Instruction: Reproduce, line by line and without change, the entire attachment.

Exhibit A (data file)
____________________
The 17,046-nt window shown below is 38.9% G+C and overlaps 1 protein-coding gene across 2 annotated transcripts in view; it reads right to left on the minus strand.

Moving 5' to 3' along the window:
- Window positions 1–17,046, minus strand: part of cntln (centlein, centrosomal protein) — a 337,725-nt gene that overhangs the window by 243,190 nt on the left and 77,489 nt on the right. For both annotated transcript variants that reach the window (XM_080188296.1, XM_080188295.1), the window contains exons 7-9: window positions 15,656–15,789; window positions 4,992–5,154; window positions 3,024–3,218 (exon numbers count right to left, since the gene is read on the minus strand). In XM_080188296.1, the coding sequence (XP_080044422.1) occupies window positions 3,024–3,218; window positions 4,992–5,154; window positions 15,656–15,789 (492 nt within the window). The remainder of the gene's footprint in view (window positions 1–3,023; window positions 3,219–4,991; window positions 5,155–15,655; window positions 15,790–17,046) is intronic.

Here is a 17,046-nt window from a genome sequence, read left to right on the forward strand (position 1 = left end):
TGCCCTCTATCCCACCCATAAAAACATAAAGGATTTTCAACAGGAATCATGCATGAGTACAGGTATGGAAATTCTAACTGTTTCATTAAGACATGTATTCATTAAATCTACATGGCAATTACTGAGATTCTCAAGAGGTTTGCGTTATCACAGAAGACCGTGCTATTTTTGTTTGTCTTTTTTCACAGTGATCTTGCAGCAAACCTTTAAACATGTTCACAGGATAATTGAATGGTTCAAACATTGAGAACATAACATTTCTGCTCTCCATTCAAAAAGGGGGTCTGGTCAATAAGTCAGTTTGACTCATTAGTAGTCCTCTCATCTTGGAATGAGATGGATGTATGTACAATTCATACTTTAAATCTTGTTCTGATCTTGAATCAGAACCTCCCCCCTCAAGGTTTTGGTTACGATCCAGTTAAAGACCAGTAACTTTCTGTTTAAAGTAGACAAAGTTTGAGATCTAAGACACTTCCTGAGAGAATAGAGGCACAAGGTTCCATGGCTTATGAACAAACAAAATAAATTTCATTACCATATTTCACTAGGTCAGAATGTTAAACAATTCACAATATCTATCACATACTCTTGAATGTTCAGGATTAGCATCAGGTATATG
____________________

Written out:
The 17,046-nt window shown below is 38.9% G+C and overlaps 1 protein-coding gene across 2 annotated transcripts in view; it reads right to left on the minus strand.

Moving 5' to 3' along the window:
- Window positions 1–17,046, minus strand: part of cntln (centlein, centrosomal protein) — a 337,725-nt gene that overhangs the window by 243,190 nt on the left and 77,489 nt on the right. For both annotated transcript variants that reach the window (XM_080188296.1, XM_080188295.1), the window contains exons 7-9: window positions 15,656–15,789; window positions 4,992–5,154; window positions 3,024–3,218 (exon numbers count right to left, since the gene is read on the minus strand). In XM_080188296.1, the coding sequence (XP_080044422.1) occupies window positions 3,024–3,218; window positions 4,992–5,154; window positions 15,656–15,789 (492 nt within the window). The remainder of the gene's footprint in view (window positions 1–3,023; window positions 3,219–4,991; window positions 5,155–15,655; window positions 15,790–17,046) is intronic.

Here is a 17,046-nt window from a genome sequence, read left to right on the forward strand (position 1 = left end):
TGCCCTCTATCCCACCCATAAAAACATAAAGGATTTTCAACAGGAATCATGCATGAGTACAGGTATGGAAATTCTAACTGTTTCATTAAGACATGTATTCATTAAATCTACATGGCAATTACTGAGATTCTCAAGAGGTTTGCGTTATCACAGAAGACCGTGCTATTTTTGTTTGTCTTTTTTCACAGTGATCTTGCAGCAAACCTTTAAACATGTTCACAGGATAATTGAATGGTTCAAACATTGAGAACATAACATTTCTGCTCTCCATTCAAAAAGGGGGTCTGGTCAATAAGTCAGTTTGACTCATTAGTAGTCCTCTCATCTTGGAATGAGATGGATGTATGTACAATTCATACTTTAAATCTTGTTCTGATCTTGAATCAGAACCTCCCCCCTCAAGGTTTTGGTTACGATCCAGTTAAAGACCAGTAACTTTCTGTTTAAAGTAGACAAAGTTTGAGATCTAAGACACTTCCTGAGAGAATAGAGGCACAAGGTTCCATGGCTTATGAACAAACAAAATAAATTTCATTACCATATTTCACTAGGTCAGAATGTTAAACAATTCACAATATCTATCACATACTCTTGAATGTTCAGGATTAGCATCAGGTATATG